The debate about whether steroid users should be admitted into the Baseball Hall of Fame rages on. With commissioner Bud Selig getting inducted this year, the sentiment among voters appears to be changing. It seems awfully hypocritical to keep out players who used performance-enhancing drugs, while honoring their chief enabler.
Much of the discussion surrounding the steroid era centers around superstars such as Barry Bonds, Roger Clemens, Alex Rodriguez and other all-time greats. But when looking back at that period in baseball history, the most striking part is the sheer number of players who were putting monstrous power numbers. In 1999, for example, 13 players hit at least 40 home runs. Last season, only eight players reached the 40-home run plateau.
McGwire and Sosa’s home run chase in 1998 may symbolize the steroid era, but it’s true essence isn’t fully appreciated until one dives a little deeper into the record books. The number of “one-hit wonders” –– previously anonymous players who put up MVP caliber seasons only to quickly disappear back into oblivion –– is incredible. Five players who put up some of the most eye-popping “lost seasons” are below:
Brady Anderson (1996): .297/.396/.637 50 HR 110 RBI
For most of his career, Anderson was a pedestrian leadoff hitter with a little bit of pop. By 1996, his career batting average was down to .250 and he seemed to be heading into the twilight of his career. But then, something clicked.
At 32 years old, Anderson belted 50 home runs and posted an OPS north of 1.000. He averaged nine home runs per season during the previous eight years of his career.
In the four years after that mysterious power surge, Anderson averaged 20 round-trippers per year out of the leadoff spot. But he never touched the heights he reached in ’96. I wonder why …
Richard Hidalgo (2000): .314/.391/.636 44 HR 122 RBI
Hidalgo was a highly touted prospect who raced through the Houston Astros’ minor league system and posted an impressive rookie season. But after slumping during his sophomore campaign, he took his production to another level in 2000. He blasted 44 home runs with 122 RBI, surpassing his totals in those categories during his first two big league seasons.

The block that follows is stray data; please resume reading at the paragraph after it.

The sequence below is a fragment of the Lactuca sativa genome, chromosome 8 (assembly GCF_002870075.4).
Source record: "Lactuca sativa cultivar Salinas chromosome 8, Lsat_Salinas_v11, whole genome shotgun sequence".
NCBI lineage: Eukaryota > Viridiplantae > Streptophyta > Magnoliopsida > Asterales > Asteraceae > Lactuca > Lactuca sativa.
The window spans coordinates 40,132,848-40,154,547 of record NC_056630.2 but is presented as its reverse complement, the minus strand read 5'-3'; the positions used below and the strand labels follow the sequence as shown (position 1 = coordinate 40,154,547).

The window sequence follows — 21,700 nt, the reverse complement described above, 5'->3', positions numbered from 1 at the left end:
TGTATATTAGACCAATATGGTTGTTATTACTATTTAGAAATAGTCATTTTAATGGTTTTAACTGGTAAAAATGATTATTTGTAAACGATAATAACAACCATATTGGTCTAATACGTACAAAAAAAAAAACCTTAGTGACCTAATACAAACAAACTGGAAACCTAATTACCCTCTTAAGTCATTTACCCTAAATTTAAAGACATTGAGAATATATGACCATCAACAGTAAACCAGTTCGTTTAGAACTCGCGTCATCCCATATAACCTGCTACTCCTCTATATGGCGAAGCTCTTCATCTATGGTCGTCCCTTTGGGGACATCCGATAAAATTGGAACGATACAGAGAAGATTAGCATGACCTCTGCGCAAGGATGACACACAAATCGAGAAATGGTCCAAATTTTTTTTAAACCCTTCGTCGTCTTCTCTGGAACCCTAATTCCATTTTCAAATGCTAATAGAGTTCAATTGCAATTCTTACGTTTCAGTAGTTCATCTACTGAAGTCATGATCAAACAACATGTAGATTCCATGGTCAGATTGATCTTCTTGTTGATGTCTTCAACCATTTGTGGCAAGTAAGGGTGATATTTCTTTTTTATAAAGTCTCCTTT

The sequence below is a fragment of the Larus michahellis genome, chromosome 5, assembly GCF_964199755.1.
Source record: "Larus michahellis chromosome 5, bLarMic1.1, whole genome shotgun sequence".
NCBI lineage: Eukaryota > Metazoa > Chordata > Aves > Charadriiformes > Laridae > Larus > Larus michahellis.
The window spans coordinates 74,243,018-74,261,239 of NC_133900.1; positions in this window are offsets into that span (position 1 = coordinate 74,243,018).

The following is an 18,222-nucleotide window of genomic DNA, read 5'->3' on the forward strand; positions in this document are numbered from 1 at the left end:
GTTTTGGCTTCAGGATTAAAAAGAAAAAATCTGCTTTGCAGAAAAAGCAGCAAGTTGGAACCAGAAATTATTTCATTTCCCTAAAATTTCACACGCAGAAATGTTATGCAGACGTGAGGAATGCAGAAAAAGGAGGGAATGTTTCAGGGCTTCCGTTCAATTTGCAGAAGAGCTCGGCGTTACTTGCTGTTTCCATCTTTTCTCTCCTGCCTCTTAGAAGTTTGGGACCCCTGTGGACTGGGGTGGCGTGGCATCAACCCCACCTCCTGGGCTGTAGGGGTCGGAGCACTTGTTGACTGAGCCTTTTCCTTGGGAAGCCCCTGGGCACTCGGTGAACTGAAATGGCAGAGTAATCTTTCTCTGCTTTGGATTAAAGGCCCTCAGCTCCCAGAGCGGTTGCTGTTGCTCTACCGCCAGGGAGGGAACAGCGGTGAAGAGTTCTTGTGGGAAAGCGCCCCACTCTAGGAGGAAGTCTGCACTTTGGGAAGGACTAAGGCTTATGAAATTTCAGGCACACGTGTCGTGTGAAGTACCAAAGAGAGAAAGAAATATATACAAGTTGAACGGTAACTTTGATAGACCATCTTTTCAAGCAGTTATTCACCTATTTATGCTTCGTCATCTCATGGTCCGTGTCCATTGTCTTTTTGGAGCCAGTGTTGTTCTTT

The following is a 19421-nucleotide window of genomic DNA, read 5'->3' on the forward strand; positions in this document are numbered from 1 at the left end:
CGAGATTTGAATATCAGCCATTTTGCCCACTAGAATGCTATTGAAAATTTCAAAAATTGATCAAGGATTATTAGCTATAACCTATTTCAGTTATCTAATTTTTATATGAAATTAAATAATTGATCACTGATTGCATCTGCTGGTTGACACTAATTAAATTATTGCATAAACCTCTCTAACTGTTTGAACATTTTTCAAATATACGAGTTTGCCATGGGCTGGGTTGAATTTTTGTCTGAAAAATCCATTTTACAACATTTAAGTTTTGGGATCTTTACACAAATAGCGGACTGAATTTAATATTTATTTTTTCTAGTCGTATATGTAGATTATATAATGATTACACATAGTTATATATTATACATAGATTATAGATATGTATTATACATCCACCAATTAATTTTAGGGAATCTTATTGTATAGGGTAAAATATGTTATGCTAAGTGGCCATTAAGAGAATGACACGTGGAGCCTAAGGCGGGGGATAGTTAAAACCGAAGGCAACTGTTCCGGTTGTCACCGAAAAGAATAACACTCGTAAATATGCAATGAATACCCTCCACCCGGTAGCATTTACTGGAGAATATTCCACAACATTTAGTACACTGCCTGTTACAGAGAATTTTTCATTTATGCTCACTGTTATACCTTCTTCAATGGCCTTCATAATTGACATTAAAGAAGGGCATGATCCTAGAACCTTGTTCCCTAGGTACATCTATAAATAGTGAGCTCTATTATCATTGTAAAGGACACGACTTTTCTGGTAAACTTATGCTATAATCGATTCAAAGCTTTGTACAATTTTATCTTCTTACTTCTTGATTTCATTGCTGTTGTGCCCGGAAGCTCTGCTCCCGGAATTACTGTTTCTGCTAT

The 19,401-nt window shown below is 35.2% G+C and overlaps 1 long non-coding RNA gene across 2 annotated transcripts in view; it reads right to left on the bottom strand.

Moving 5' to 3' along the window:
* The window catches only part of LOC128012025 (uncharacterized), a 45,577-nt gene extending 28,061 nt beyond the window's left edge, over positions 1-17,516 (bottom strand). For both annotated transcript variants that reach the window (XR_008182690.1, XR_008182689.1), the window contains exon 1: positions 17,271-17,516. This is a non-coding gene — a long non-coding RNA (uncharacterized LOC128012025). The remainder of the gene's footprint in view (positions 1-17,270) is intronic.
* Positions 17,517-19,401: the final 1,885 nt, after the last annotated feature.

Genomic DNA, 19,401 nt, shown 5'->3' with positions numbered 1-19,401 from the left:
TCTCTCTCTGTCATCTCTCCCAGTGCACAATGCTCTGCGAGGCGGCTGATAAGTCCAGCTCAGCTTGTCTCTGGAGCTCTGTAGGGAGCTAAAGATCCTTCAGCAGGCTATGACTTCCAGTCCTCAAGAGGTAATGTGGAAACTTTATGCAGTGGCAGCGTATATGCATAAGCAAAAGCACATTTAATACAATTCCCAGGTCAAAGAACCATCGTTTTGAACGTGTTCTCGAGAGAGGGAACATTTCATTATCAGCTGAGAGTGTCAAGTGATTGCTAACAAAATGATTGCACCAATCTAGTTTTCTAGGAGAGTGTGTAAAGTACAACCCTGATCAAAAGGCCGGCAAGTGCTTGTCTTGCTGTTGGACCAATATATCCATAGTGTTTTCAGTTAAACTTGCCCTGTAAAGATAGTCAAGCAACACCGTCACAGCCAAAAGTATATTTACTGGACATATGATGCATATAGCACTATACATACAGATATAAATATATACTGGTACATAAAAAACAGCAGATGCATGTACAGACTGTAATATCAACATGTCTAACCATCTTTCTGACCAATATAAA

Amazingly, Hidalgo only finished 20th in MVP voting that year. That says one of two things: either voters were jaded when it came to appreciating one-year power surges, or they just didn’t recognize talent. Given that closer Rob Nenn finished 12th in MVP voting, signs point more to the latter.
Hidalgo hang around for a few more seasons –– he hit .309 with 28 home runs in 2003 –– but then stopped playing baseball in 2005, which is one year after drug testing was implemented. What a coincidence.
Luis Gonzalez (2001): .325/.429/.688 57 HR 142 RBI
The most memorable hit of Gonzalez’s career was the bloop single he hit off Mariano Rivera in Game 7 of the World Series to bring a championship to Arizona. But he spent most of the 2001 season clearing fences.
During the first decade of his career, Gonzalez was a solid hitter who averaged 16 home runs per season and put up an .816 OPS. But then, at 33 years old, he turned Hercules. His 57-home run campaign placed him third in MVP voting and helped propel the Diamondbacks to the World Series. Unsurprisingly, Gonzalez never touched 50 home runs again –– and didn’t even crack 30 for the rest of his career.
John Jaha (1999): .276/.414/.556 35 HR 111 RBI
Jaha could’ve been included on this list for his 1996 season, too, in which he blasted 34 home runs with the Milwaukee Brewers. But for some reason, it seems more appropriate that he appears on this list as a member of the Oakland A’s.
The Oakland A’s bred steroid users, producing two generations of notorious juicers. In the 1980’s, they were led by the Bash Brothers, McGwire and Jose Canseco. When the late 1990’s came around, Jason Giambi emerged as the face of the franchise. They couldn’t have found a more appropriate choice.
There’s no hard evidence that links Jaha to steroid use, but that’s probably because nobody cares to look. The injury-riddled slugger was out of baseball two years after his huge 1999 season, only playing 45 games in 2000 and 2001.
Jay Bell (1999): .289/.374/.557 38 HR 112 RBI
We return to the Diamondbacks to find Jay Bell, a nondescript middle infielder who didn’t show any signs of power until the late 1990’s rolled around. Despite being 34 year old in 1999, he blasted 38 home runs –– more than he had hit in his first six big league seasons combined.
In addition to a mysterious late-career power surge, Bell also retired from baseball just two years after his breakout campaign. Those are two telltale signs that something nefarious may have been taking place.